As a business grows its online transaction volume, it becomes a bigger target for fraudsters. Eventually, every merchant hits a tipping point where they can no longer ignore the need to know when it is time to hire a fraud analyst to prevent eCommerce fraud.
However, it’s a tricky question to answer. Hire too early and you risk diverting resources away from scaling the core business. Hire too late and a high chargeback volume can do big damage to revenues, or even land you in the “high risk” merchant account program.
You must also consider the responsibilities you want your fraud analyst to assume and the specific role to hire for. With so many factors to consider, it’s difficult to know the right time to act.
Below, we answer some of the most frequently asked questions about when it is time to hire a fraud analyst.
10 FAQ About When It’s Time to Hire an Ecommerce Fraud Analyst
An analytical mind is one of the most important skills needed for the role. Fraud analysts analyze data like transactions, revenue, and chargeback rates. As a result, most merchants (and even some eCommerce fraud vendors) require a bachelor’s degree in a quantitative field such as Mathematics or Statistics and Computer Science. In addition, previous data analysis experience is preferred except for entry level roles.
In addition to hard science and analytical skills, look for ‘intangible’ qualities as well. For example, statistically insignificant patterns sometimes turn out to be an early sign of a new fraud technique. An analyst with a flexible and open mind can sometimes notice these patterns and preemptively change a merchant’s eCommerce fraud prevention strategy before a large scale attack occurs.
Ecommerce is always open, and orders must be reviewed during nights, weekends, and holidays. A quality fraud analyst will work during peak holiday sales periods, long weekends. In addition, they will often need to put in overtime. Merchants should hire someone willing to make this commitment.
Typically this position is generalized with the analyst handling several fraud prevention aspects simultaneously. They will likely manage one or several fraud vendors such as Signifyd or Kount, and/or several data providers such as Emailage or MaxMind. They will also need to review orders and identify fraudulent transactions on a daily basis. Finally, eCommerce fraud analysts also need to review, analyze, and take corrective action on all fraud notifications and escalations.
Analysts working with an in-house solution typically manage fraud prevention tools and manual order reviews, handle chargebacks and representment, analyze payment and transaction data analysis, and conduct general performance analysis. Analysts working with an external solution will find that many of the top eCommerce fraud solutions available today handle the entire order funnel. In these cases, their role is to manage the solution as much as it is to screen for fraud.
This position deals primarily with fraudulent transactions and chargebacks. In general, a card and payments analyst manually review transactions for fraud, identify new fraud trends, and dispute chargebacks. Their ultimate focus must be revenue retention. Merchants with high sales volume and chargeback ratios should hire for this role.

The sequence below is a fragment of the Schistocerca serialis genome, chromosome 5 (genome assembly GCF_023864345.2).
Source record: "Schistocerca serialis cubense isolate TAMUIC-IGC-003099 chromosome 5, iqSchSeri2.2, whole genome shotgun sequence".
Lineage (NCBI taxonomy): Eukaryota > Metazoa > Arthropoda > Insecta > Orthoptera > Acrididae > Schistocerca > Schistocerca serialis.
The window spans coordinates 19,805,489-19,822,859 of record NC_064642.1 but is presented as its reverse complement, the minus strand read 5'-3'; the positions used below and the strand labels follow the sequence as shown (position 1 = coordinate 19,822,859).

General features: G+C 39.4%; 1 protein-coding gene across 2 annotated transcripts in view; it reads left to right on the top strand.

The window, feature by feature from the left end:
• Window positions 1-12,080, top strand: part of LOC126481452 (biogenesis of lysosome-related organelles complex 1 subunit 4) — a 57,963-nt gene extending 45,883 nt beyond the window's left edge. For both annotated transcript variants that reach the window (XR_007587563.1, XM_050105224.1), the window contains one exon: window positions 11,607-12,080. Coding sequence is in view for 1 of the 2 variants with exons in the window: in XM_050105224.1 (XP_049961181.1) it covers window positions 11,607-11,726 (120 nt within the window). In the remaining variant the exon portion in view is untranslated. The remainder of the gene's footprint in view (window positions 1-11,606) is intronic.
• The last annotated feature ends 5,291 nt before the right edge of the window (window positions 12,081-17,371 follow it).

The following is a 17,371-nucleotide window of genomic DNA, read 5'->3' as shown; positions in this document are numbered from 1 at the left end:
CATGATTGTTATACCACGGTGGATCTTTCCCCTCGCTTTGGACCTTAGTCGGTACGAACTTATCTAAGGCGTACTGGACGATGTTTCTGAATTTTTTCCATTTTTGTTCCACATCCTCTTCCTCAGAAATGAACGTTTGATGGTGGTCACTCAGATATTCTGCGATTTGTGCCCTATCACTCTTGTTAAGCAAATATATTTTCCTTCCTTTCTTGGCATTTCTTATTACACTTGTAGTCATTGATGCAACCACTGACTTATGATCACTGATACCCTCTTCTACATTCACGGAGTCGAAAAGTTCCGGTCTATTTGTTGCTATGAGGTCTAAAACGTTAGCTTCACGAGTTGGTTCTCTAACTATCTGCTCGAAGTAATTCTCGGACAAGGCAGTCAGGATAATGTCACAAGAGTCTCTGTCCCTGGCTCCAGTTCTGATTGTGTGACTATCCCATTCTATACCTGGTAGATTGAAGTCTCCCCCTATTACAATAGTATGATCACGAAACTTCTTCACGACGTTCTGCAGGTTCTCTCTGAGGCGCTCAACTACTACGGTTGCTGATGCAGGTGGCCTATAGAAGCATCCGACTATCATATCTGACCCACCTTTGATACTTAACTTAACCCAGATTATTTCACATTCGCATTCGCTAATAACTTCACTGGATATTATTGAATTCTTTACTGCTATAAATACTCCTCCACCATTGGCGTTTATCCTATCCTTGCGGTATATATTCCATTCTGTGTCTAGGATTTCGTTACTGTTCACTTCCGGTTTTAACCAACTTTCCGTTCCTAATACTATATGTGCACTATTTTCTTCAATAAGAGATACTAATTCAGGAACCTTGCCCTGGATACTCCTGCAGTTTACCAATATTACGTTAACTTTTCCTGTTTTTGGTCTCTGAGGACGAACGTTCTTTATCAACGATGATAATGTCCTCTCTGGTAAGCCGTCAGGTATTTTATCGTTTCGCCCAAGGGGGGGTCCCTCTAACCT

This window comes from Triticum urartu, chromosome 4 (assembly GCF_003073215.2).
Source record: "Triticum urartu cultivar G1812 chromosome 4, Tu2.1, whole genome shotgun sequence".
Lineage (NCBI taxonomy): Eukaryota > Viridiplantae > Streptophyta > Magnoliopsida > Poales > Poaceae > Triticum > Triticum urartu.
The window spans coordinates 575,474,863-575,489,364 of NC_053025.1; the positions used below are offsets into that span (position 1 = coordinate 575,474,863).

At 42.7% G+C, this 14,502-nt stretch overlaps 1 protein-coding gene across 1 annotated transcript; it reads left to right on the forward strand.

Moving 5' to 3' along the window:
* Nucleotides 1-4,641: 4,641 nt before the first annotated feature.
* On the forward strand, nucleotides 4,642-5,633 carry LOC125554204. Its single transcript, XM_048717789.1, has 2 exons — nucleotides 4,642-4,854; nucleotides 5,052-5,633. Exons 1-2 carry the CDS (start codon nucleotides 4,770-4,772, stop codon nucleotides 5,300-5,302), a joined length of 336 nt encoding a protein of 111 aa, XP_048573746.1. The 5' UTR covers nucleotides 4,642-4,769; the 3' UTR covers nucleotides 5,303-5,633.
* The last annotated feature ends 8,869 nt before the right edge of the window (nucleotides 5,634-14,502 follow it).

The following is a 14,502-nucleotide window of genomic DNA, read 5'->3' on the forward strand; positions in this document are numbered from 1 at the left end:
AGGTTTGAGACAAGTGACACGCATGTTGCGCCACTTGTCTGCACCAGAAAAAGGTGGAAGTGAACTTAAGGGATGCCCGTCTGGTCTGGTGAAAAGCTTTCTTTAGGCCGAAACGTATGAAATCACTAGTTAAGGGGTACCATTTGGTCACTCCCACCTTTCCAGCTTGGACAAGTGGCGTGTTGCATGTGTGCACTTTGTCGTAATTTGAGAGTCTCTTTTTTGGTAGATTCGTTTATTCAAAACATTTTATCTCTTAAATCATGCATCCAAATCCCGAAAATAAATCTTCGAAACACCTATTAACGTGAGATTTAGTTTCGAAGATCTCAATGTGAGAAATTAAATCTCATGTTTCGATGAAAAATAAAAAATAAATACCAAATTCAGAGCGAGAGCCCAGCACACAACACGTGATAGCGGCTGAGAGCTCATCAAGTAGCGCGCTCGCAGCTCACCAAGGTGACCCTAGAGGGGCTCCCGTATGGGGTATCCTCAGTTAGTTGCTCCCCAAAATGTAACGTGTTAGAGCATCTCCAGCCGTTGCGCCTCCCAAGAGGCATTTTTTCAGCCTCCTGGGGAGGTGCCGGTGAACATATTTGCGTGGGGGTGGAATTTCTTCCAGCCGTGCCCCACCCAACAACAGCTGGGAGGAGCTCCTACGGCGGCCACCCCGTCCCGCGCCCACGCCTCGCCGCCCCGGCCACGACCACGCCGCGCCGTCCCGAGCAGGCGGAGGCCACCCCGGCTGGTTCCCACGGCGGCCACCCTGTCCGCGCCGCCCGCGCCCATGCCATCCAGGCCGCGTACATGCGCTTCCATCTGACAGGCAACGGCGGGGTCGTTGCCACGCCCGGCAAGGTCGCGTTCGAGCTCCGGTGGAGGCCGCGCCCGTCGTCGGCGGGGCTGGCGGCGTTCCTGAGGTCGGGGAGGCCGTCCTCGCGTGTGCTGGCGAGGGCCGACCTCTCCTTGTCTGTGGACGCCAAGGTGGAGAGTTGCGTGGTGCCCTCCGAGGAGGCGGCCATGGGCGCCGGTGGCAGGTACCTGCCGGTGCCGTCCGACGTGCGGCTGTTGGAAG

This is a more generalized analyst position that mirrors a business analyst role. Data Analysts work specifically with eCommerce transaction data in order to support the Payments and Ecommerce departments. Their work validates decisions and risk management approaches. It’s also an invaluable tool to gather new insights in order to identify sub-optimal payments/fraud processes.
The average salary for a fraud analyst varies depending on several factors (location, seniority, type) but the median annual salary for a Junior level Fraud Analyst in the US is $41,394 according to Glassdoor. While the salaries for senior fraud analysts roles typically averages around $45,369 (again according to Glassdoor).
As a merchant you want your employees to be up-to-date on the latest technologies and industry accepted knowledge. There are several fraud analyst courses offered on Udemy that can be taken to enrich existing knowledge and expertise. There is also a certified course offered Association of Fraud Examiners called the CFE (Certified Fraud Examiner) however this may not necessarily cover eCommerce related topics.
As a merchant, if you do decide to hire a dedicated fraud analyst. Merchant Fraud Journal can list the position in our Jobs Directory to help find the right candidate for you. We also recommend to discuss this topic with other merchants who have already hired for the position and can better illuminate the roles and responsibilities of the position.
Don’t Forget the Big Picture When Hiring a Fraud Analyst
Whenever you decide it is time to hire an eCommerce fraud prevention analyst, be sure to maintain quality as you scale. Your team must protect revenues as you grow. This means knowing how to prevent chargebacks without simultaneously creating too many false positive declines.
The biggest mistake is to rush the decision. If you need immediate relief from fraud attacks, consider speaking with one of the top chargeback solutions on the market. Although managing scale requires a professional analyst, many of the tools offer chargeback insurance and can help you get started while you conduct your search.
Ultimately, if you ask the right questions and remain patient, you can find the right people who know how to follow the latest eCommerce fraud trends and protect your business against fraudsters both now and in the future.